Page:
TEXAS HISTORY SERIES
The Battle of San Jacinto
Victory for the Texas Revolutionary Army Led by General Sam Houston
EVENTS LEADING TO THE BATTLE OF SAN JACINTO
Texas Declaration of Independence
The Declaration of Independence passed by the Texans on November 7, 1835, announced that the Texan war against Mexico was intended to restore the Mexican Constitution of 1824, that had been overturned by the actions of President Antonio Lopez de Santa Anna, and to achieve separate Mexican statehood for Texas. The members of the Consultation had hoped to attract popular support for the Texan cause from the other Mexican states.
By the time the Convention of 1836 met at Washington-on-the-Brazos on March 1, 1836, being a part of Mexico was no longer acceptable. On the first day of the convention, Convention President Richard Ellis appointed George C. Childress, James Gaines, Edward Conrad, Collin McKinney, and Bailey Hardeman to a committee to draft a Declaration of Independence.
George Childress, the committee chairman, is generally accepted as the author of the Texas Declaration of Independence, with help from the other committee members. Since the six-page document was submitted for a vote of the whole convention on the following day, Childress probably already had a draft version of the document with him when he arrived. As the delegates worked, they received regular reports on the ongoing siege on the Alamo by the forces of Santa Anna's troops.
HISTORIC LETTER FROM WILLIAM B TRAVIS AT THE SEIGE OF THE ALAMO (February 24, 1836)
At the Alamo in San Antonio, then called Bejar, 150 Texas rebels led by William Barret Travis made their stand against Santa Anna's vastly superior Mexican army. On the second day of the siege, February 24, 1836, Travis called for reinforcements with this heroic message:
Little help came. Santa Anna's troops broke through on March 6. All of the defenders of the Alamo died.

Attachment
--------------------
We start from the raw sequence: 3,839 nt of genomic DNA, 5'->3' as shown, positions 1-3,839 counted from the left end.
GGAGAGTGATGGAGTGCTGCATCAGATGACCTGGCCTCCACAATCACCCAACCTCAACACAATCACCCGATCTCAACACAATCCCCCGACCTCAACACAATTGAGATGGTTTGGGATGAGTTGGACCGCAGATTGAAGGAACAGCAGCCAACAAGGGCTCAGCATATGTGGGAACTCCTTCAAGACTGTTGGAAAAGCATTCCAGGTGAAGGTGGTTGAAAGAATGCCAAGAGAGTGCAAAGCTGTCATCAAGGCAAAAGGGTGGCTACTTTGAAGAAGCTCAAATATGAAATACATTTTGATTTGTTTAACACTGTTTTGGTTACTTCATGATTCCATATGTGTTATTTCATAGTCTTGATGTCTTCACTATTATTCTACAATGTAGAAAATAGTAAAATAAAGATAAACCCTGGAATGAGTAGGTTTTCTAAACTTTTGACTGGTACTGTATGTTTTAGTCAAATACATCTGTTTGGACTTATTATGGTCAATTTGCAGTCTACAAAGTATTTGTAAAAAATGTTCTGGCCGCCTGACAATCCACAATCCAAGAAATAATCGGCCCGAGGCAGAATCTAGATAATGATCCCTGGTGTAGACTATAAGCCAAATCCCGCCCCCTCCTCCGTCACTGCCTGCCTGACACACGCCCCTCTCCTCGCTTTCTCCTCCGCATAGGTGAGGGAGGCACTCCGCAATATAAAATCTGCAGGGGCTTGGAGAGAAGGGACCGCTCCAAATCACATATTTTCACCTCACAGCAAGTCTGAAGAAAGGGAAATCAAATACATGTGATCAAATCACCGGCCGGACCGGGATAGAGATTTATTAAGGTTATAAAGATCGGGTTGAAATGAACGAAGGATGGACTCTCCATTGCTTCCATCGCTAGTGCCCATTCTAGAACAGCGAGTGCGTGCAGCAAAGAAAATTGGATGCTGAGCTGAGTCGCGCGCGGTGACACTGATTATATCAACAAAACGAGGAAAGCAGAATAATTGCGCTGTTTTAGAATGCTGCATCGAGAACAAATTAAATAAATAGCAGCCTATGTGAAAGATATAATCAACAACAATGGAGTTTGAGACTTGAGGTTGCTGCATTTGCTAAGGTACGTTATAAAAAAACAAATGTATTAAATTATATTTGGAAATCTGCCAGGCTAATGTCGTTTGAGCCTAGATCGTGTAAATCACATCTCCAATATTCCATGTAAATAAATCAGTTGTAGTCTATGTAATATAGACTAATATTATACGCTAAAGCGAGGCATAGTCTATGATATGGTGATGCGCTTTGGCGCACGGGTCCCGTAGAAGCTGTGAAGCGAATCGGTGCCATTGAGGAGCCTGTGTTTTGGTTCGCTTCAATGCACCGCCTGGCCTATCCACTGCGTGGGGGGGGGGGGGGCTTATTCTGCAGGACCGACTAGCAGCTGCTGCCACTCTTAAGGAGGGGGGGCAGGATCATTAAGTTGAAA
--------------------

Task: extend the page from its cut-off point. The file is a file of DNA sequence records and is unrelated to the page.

This historic letter was carried from the Alamo by 30-year-old Captain Albert Martin, a native of Gonzales. The next day, en route to his hometown, Martin heard the distant rumble of artillery fire. At the first opportunity he stopped and added a postscript:
I shall never surrender or retreat. Then, I call on you in the name of Liberty, of patriotism, and everything dear to the American character, to come to our aid with all dispatch. ...VICTORY OR DEATH.
Since the above was written I heard a very heavy Cannonade during the whole day. think there must have been an attack made upon the alamo. We were short of Ammunition when I left Hurry on all the men you can in haste...
When I left there was but 150 determined to do or die tomorrow I leave for Bejar with what men I can raise & will be there Monday [a?] at all events - -
Col Almonte is there the troops are under the Command of Gen. Seisma.
Martin arrived at Gonzales on the afternoon of the 25th. He passed the dispatch to Lancelot Smither, who had arrived from the Alamo the day before with an estimate of Mexican troop strength. Smither felt obliged to add his own emphatic note to the back of Travis' letter:
N. [B ?] I hope Every One will Rendevu at gonzales as soon as poseble as the Brave Solders are suffereing do not deglect the powder. is very scarce and should not be delad one moment
There is evidence that Smither extracted the essence of the letter and deposited this copy with Judge Andrew Ponton before he departed Gonzales. Ponton prepared other copies and forwarded these to Nacogdoches and other population centers in the province. One such copy existed in the C.H. Raguet Papers in Marshall and was reproduced in full by Amelia Williams in her "Critical Study of the Siege of the Alamo."